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Industrial Case Study of Electronic Design, Cost, and Schedule Integration

TitleIndustrial Case Study of Electronic Design, Cost, and Schedule Integration
Publication TypeWorking Paper
Year of Publication1998
AuthorsStaub-French, S, Fischer, M, Spradlin, M
Date Published11/1998
Publication Languageeng
Keywords3-D, Center for Integrated Facility Engineering, CIFE, Design Integration, Integration, Project Management, Stanford University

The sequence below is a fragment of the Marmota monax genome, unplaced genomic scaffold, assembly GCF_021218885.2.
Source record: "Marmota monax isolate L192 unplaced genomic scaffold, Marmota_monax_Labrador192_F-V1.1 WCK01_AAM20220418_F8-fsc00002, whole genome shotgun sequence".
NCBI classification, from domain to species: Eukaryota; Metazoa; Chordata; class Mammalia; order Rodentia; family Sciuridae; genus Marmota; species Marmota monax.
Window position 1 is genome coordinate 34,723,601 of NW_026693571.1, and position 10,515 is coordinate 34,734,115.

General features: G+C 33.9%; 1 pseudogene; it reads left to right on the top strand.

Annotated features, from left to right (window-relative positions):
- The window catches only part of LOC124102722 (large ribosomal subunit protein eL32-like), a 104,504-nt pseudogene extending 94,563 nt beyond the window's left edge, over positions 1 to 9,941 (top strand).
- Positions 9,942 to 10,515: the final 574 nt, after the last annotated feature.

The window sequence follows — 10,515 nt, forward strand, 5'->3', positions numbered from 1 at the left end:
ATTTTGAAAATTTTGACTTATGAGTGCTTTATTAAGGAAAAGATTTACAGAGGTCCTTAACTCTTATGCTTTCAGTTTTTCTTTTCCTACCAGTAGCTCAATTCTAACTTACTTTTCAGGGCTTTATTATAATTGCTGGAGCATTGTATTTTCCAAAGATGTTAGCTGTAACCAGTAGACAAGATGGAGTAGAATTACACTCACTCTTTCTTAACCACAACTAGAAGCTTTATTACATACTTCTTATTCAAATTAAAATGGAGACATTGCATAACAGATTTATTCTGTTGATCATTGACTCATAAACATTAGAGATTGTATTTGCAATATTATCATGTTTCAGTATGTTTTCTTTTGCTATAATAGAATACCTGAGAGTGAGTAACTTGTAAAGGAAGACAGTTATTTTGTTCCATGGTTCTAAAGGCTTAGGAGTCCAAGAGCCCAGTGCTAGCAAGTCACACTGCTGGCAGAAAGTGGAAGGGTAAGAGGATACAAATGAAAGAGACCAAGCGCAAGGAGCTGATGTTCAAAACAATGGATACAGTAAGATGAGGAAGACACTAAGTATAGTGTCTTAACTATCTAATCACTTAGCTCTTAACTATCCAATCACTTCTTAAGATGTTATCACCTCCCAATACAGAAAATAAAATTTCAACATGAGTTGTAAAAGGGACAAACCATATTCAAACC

AbstractConstruction professionals face increasing pressure to shorten the project delivery process. To meet these demands, contractors are compressing construction schedules by scheduling more activities concurrently. Consequently, contractors now have less time to execute their project management functions and they have increased demands for coordination as more activities are executed in parallel. Unfortunately, the tools used by construction professionals to manage and coordinate the construction process are still characterized by a paper-based exchange of information that results in inefficiencies and manual duplication of work. If construction professionals could use the electronic design information and integrate that information electronically with their project management software tools, many of these inefficiencies would be eliminated. Such integration would transform the way projects are estimated, planned, managed, and maintained throughout the project delivery process. Our vision is to use 3D CAD models that mirror the actual project, not only for design but also for project management functions. This paper shows the benefits that were realized by successfully integrating electronic design, cost, and schedule information on a construction project for Sequus Pharmaceuticals. The benefits include the automatic generation of quantity take-offs directly from design drawings, improved visualization of construction schedules, improved coordination of construction disciplines, and enhanced communication between design and construction. This case illustrates the status of commercial design, cost, and schedule integration software and highlights the resource requirements necessary to accomplish these tasks on a design and construction project. It also suggests that owners, designers, and builders of facilities will need to develop new skills and implement organizational changes to take advantage of these benefits. Specifically, owners will need to bring a project team together early in the project. Designers will need to focus more on the overall design and coordination of design tasks and less on detailed design. General contractors will need to learn how to manipulate 3D CAD models, work more closely with the designers during design development, and provide input on how to model designs in 3D so that the CAD models are more usable by constructors. Finally, subcontractors will also need to learn design software, as they will be performing more detailed design, working more closely with the architects and engineers through the design process, and addressing coordination issues early in design development.
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